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THE TEN PRISONERS.





(Moving Counter Problem)
If prisons had no other use, they might still be preserved for the
special benefit of puzzle-makers. They appear to be an inexhaustible
mine of perplexing ideas. Here is a little poser that will perhaps
interest the reader for a short period. We have in the illustration a
prison of sixteen cells. The locations of the ten prisoners will be
seen. The jailer has queer superstitions about odd and even numbers, and
he wants to rearrange the ten prisoners so that there shall be as many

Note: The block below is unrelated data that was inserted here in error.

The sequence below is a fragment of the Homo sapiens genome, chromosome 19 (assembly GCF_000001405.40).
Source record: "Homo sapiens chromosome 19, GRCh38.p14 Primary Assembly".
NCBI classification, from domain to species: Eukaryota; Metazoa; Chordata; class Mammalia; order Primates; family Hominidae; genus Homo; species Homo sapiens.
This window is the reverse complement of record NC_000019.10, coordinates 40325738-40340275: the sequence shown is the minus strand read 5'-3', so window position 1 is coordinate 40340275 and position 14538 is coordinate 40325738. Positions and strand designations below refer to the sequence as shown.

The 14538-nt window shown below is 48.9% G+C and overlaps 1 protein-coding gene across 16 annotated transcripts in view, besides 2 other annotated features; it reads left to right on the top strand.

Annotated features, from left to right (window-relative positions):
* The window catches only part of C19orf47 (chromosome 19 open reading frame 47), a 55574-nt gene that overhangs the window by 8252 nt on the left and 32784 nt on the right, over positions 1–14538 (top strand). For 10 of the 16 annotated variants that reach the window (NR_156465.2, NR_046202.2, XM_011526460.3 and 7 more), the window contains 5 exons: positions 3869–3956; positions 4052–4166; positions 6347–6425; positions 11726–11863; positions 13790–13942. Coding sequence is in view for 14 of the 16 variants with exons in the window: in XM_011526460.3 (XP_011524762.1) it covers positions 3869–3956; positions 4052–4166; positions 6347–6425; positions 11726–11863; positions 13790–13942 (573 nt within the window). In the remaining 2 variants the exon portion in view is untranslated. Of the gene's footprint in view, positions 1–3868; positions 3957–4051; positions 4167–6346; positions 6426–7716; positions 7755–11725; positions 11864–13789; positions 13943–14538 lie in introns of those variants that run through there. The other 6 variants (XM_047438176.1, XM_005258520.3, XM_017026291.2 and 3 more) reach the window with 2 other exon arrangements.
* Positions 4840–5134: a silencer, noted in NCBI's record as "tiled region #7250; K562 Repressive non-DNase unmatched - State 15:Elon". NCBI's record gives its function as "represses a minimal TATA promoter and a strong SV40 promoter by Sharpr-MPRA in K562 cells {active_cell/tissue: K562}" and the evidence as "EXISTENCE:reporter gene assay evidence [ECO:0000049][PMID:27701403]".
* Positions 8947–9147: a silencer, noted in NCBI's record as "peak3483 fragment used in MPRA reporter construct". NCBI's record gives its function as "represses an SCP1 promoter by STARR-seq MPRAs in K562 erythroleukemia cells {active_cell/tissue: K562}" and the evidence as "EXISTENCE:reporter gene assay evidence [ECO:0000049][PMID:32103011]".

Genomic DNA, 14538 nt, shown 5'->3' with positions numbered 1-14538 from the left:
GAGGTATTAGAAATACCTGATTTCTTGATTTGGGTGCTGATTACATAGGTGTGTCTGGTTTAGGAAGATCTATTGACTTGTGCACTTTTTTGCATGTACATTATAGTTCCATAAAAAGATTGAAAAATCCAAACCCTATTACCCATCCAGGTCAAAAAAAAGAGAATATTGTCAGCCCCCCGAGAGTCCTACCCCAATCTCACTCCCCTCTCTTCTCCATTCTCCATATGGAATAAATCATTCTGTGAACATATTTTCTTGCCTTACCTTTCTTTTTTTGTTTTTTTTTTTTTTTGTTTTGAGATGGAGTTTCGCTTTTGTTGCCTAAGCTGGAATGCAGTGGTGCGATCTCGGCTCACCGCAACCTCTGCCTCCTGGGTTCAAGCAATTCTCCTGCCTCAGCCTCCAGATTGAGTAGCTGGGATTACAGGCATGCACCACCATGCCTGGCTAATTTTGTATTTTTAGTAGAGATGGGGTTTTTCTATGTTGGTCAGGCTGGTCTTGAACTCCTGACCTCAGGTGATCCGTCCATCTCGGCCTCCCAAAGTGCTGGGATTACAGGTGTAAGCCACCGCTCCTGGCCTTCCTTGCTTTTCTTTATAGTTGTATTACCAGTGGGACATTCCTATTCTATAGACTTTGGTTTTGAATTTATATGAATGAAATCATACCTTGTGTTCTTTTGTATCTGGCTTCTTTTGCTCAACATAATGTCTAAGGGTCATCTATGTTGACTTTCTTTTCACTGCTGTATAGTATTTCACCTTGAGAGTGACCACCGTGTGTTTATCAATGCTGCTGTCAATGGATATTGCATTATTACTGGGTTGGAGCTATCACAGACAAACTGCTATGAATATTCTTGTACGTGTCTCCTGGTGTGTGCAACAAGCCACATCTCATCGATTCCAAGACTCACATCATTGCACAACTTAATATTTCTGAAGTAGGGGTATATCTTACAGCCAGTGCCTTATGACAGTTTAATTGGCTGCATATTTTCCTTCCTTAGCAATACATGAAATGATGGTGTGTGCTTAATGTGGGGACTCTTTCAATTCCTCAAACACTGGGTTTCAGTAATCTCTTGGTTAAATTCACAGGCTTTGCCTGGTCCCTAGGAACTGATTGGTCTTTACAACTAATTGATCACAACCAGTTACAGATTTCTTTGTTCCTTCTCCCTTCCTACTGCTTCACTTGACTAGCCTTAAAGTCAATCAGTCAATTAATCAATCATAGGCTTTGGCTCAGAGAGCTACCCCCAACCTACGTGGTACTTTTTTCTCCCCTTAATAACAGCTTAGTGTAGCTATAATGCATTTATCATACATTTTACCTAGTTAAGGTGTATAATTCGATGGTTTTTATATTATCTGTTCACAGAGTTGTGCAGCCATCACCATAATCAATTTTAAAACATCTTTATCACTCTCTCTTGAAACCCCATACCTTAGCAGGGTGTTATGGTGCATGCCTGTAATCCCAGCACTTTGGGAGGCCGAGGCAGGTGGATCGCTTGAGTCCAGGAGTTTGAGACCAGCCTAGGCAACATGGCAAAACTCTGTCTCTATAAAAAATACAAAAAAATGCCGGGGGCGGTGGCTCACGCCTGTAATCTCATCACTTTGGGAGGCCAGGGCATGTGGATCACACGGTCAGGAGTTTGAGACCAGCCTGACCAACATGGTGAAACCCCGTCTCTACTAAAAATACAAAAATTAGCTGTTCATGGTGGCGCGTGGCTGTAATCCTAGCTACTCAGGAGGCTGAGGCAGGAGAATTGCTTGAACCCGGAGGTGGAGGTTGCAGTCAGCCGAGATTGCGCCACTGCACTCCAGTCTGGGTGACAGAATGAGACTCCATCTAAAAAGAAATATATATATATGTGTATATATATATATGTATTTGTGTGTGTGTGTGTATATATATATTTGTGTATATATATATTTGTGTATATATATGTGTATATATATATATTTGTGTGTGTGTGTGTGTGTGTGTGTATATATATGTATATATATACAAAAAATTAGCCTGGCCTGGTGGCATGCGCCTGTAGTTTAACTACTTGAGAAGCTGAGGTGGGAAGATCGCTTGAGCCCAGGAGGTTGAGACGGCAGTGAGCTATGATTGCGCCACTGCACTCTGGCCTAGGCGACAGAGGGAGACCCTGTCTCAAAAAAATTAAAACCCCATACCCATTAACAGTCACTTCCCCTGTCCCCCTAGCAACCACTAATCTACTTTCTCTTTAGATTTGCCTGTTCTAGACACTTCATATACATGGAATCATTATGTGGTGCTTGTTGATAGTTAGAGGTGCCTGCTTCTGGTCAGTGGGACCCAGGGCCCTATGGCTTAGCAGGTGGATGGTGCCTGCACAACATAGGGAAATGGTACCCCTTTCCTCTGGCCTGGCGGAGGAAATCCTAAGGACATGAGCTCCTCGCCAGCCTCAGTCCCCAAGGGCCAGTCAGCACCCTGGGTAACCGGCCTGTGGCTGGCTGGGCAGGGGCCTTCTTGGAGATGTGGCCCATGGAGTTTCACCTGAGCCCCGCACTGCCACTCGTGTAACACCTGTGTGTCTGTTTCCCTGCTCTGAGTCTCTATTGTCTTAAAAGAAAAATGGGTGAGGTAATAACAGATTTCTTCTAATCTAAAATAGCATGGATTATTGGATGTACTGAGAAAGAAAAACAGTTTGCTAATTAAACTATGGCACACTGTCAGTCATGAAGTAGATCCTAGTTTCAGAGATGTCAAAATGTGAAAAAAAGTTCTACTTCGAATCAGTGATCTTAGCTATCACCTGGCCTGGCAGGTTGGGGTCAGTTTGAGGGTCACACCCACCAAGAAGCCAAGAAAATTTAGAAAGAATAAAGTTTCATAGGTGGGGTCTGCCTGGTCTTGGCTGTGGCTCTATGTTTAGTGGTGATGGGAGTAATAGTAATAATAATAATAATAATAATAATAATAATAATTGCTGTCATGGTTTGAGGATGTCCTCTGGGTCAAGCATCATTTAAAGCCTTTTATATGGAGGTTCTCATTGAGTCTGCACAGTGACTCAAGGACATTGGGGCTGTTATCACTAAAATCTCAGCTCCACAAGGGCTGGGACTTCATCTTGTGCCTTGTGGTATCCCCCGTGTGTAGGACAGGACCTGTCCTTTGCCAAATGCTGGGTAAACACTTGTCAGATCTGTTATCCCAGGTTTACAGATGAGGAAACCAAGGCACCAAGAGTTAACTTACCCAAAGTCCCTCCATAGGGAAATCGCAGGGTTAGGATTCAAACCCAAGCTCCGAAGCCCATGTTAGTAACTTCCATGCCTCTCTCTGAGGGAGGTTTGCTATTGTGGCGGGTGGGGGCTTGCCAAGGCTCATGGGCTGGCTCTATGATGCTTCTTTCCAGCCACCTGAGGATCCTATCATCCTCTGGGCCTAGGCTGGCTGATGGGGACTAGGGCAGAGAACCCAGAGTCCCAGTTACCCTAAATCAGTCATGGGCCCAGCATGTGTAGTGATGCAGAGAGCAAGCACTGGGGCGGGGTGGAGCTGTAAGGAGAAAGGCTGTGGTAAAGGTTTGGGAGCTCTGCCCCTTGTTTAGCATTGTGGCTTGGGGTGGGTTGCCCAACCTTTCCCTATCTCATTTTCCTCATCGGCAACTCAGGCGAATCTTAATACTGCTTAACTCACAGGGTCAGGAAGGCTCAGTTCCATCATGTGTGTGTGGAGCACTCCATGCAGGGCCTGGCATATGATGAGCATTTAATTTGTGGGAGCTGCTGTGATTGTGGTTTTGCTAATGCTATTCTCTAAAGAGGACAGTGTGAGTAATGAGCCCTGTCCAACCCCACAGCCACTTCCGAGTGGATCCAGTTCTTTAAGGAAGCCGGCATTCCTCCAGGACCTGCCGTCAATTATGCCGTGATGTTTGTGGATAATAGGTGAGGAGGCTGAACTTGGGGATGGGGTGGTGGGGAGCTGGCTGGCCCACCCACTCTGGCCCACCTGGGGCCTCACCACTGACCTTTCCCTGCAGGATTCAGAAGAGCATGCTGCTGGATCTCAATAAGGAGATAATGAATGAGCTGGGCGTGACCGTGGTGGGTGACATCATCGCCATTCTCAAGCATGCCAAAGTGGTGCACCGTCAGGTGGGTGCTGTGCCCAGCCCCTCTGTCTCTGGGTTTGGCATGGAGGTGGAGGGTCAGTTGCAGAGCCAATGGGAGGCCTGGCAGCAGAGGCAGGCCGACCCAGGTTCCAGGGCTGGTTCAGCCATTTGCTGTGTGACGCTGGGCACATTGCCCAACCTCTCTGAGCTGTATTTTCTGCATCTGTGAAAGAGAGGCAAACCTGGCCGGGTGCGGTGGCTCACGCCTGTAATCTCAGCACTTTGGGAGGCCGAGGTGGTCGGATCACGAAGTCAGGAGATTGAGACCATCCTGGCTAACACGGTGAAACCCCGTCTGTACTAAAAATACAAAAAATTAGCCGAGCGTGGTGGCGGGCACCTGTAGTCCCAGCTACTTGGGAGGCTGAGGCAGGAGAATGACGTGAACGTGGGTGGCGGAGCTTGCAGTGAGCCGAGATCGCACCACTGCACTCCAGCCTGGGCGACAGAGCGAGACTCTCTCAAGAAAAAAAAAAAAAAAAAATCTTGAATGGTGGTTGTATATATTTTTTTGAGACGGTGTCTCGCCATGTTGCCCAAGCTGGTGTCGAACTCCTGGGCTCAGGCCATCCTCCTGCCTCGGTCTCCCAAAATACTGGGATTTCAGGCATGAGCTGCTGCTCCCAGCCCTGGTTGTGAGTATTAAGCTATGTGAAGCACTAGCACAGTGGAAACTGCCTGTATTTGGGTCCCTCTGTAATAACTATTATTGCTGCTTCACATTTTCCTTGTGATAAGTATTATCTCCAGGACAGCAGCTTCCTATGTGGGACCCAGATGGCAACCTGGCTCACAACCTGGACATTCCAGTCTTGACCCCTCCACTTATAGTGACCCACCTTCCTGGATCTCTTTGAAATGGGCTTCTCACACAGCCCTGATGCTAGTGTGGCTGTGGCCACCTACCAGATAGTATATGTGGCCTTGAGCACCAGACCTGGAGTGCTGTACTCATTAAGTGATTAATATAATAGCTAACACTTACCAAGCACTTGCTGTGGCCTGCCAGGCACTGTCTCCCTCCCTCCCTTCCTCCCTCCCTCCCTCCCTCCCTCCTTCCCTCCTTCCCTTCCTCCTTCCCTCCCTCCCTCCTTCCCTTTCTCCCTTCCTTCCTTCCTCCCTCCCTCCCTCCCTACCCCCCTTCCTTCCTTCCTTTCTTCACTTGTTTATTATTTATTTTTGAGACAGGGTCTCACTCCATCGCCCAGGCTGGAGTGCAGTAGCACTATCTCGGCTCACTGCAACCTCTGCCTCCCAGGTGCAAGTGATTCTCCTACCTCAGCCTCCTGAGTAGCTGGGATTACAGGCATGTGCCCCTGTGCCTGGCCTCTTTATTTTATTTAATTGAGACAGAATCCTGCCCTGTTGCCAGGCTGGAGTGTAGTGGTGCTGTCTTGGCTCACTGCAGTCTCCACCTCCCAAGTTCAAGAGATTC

even rows of men, vertically, horizontally, and diagonally, as
possible. At present it will be seen, as indicated by the arrows, that
there are only twelve such rows of 2 and 4. I will state at once that
the greatest number of such rows that is possible is sixteen. But the
jailer only allows four men to be removed to other cells, and informs me
that, as the man who is seated in the bottom right-hand corner is
infirm, he must not be moved. Now, how are we to get those sixteen rows
of even numbers under such conditions?


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Previous: THE MOTOR-GARAGE PUZZLE.



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